There are an increasing number of  ways for clients to scrutinize their investments, but the Adviser space has a little catching up to do.  That said there are some great tools and resources out there that can help any Adviser as they become increasingly engaged in this topic. 

Online Tools to Assess ESG Funds

RIAA is an independent body with a strong mission to promote, advocate for, and support approaches to responsible investment that align capital with achieving a healthy and sustainable society, environment and economy. They provide certification to Funds and Funds Managers giving them the RIAA stamp of approval that they adhere to the RIAA mission and criteria.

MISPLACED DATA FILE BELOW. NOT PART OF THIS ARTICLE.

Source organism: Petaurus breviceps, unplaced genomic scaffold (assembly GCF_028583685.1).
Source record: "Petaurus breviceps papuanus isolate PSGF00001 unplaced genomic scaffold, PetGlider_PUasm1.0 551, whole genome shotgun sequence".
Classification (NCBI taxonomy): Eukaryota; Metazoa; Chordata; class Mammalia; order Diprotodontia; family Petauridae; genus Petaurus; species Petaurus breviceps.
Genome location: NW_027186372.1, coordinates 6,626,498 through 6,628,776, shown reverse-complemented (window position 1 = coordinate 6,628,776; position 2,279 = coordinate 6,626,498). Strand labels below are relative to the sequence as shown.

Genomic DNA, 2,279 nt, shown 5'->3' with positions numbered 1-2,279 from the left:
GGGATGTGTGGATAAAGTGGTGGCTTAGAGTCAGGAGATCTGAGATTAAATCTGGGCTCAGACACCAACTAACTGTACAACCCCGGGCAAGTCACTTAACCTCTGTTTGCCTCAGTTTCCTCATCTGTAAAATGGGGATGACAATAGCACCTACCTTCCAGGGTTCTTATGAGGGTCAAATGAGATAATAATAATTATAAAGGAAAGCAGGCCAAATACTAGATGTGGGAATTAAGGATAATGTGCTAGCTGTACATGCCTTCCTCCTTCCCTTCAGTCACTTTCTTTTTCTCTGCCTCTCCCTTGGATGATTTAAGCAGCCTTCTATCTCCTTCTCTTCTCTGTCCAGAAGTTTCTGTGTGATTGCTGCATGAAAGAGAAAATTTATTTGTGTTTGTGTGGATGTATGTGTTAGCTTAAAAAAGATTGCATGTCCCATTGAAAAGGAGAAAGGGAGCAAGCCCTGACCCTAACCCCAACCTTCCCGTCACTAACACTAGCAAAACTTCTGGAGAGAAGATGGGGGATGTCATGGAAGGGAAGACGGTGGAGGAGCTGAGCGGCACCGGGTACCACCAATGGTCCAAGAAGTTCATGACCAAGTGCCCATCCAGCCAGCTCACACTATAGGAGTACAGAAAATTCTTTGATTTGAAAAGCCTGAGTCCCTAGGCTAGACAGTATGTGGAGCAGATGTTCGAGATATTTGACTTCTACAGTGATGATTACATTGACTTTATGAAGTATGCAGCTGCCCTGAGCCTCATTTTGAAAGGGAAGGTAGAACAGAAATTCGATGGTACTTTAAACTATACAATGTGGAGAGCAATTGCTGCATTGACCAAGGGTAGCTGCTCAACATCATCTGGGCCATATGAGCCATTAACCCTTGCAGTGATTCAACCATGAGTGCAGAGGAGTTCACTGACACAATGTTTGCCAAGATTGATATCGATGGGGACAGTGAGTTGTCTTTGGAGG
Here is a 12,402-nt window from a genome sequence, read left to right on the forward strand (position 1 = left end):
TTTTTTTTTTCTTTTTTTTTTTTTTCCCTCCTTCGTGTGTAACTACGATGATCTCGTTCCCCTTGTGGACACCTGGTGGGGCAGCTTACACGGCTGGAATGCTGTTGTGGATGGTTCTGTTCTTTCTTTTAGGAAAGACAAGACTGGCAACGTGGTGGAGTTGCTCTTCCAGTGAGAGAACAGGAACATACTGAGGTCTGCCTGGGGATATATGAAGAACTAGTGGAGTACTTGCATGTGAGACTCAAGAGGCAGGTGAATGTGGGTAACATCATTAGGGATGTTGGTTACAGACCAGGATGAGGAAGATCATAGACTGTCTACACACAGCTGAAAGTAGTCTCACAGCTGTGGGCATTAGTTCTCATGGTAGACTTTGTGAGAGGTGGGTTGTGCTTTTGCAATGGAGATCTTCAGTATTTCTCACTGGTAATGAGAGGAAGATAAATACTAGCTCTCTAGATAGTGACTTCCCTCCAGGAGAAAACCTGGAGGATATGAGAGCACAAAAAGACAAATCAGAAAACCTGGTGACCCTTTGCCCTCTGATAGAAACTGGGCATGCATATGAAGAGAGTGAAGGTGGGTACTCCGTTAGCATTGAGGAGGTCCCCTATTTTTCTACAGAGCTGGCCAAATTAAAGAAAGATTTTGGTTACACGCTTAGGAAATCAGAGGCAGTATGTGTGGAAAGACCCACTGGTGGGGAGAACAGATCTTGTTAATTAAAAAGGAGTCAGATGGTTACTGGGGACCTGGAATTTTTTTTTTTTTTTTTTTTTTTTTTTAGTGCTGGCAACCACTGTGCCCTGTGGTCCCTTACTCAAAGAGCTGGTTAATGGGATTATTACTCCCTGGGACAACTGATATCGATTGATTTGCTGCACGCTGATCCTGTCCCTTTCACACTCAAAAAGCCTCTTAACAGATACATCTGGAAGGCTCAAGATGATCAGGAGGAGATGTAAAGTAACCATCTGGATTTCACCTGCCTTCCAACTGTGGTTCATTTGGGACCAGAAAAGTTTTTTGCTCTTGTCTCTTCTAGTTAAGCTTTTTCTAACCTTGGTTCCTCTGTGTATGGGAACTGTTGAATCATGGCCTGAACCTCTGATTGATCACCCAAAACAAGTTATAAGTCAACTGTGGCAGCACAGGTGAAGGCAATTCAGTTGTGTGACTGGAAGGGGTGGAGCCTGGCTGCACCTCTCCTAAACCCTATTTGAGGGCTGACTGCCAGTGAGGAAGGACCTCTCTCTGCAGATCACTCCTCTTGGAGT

Ethic Adviser is an independent company that aims to empower Advisers to be sustainable investing specialists. They offer powerful tools that help Advisers determine a client’s Sustainable Investing needs, conduct research from a global universe of investments, including most Funds and ETFs, as well as provide other advice support tools such as Comparison tools, Insights, and Compliance tracking. As their system analyses companies, and funds at a Holdings level, this is one of the best tools around to help identify misalignments with a client’s needs and greenwashing. 

Ethical Invest Group is independent training and consultancy specializing in helping Financial Advisers to learn about and gain the practical tools to provide every aspect of Sustainable Investing advice. The Ethical Advice Accelerator is an online program for Advisers, combining comprehensive education with real-world application of ESG, sustainable finance, and values-based advice. Helping Advisers upskill in sustainability and responsible investing.